Preferential Trade updates April 2024

April 25, 2024

Colombia signs trade agreement with UAE

The pact aims to enhance bilateral trade flows by cutting tariffs, removing barriers and improving market access for both merchandise and service exports. It will also open pathways for investment and joint ventures in sectors such as energy, environment, hospitality, tourism, infrastructure, agriculture and food production. UAE President His Highness Sheikh Mohamed bin Zayed Al Nahyan and his Colombian counterpart Gustavo Petro witnessed the signing of the agreement by Dr. Thani bin Ahmed Al Zeyoudi, UAE Minister of State for Foreign Trade, and German Umaña, Colombia's Minister of Industry, Commerce and Tourism. The agreement follows an impressive increase in bilateral non-oil trade, which climbed 43 per cent to reach an all-time high of $53.1 million in 2023 – more than double the total achieved in 2021. Similar agreements with India, Israel, Indonesia, Turkey and Cambodia are now in full operation and are already making a significant contribution to the UAE’s non-oil foreign trade, which reached a record AED 2.6 trillion (AED 3.5 trillion including trade in services) in 2023.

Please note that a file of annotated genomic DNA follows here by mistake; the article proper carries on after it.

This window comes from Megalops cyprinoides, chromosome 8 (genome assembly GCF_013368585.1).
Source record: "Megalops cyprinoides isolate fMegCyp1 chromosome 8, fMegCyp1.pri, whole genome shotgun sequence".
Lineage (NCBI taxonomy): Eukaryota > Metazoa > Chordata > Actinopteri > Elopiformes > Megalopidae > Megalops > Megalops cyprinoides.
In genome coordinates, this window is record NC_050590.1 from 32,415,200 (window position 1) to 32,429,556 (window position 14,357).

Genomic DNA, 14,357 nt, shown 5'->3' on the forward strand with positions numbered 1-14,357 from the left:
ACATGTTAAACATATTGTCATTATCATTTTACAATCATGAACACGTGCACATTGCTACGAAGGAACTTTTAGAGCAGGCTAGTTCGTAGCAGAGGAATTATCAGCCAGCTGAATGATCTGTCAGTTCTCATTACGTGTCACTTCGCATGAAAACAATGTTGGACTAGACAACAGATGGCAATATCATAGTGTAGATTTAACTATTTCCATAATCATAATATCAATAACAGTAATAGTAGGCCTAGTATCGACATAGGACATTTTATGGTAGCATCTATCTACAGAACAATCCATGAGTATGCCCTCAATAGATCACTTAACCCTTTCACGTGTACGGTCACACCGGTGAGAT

EU and the Philippines announce resumption of negotiations for a free trade agreement

The EU and the Philippines officially announced the resumption of negotiations for an ambitious, modern and balanced free trade agreement (FTA) – with sustainability at its core. Trade agreements such as these are a cornerstone of the EU's economic security, opening new opportunities for businesses and consumers, strengthening supply chains and promoting sustainable trade practices. An FTA with the Philippines, a booming economy of 115 million people in the heart of the strategically important Indo-Pacific region, would therefore be a valuable addition to the EU's network of trade deals. The EU aims for a comprehensive FTA with the Philippines that includes ambitious market access for goods, services, investment and government procurement; the removal of obstacles to digital trade and trade in energy and raw materials, thereby supporting the digital and green transitions; swift and effective sanitary and phyto-sanitary (SPS) procedures; sustainable food systems (SFS); the protection of intellectual property rights including Geographical Indications (GIs) and robust and enforceable disciplines on trade and sustainable development (TSD) – in line with the Commission's TSD review Communication of June 2022, supporting high levels of protection for workers' rights, the environment, and the achievement of ambitious climate goals.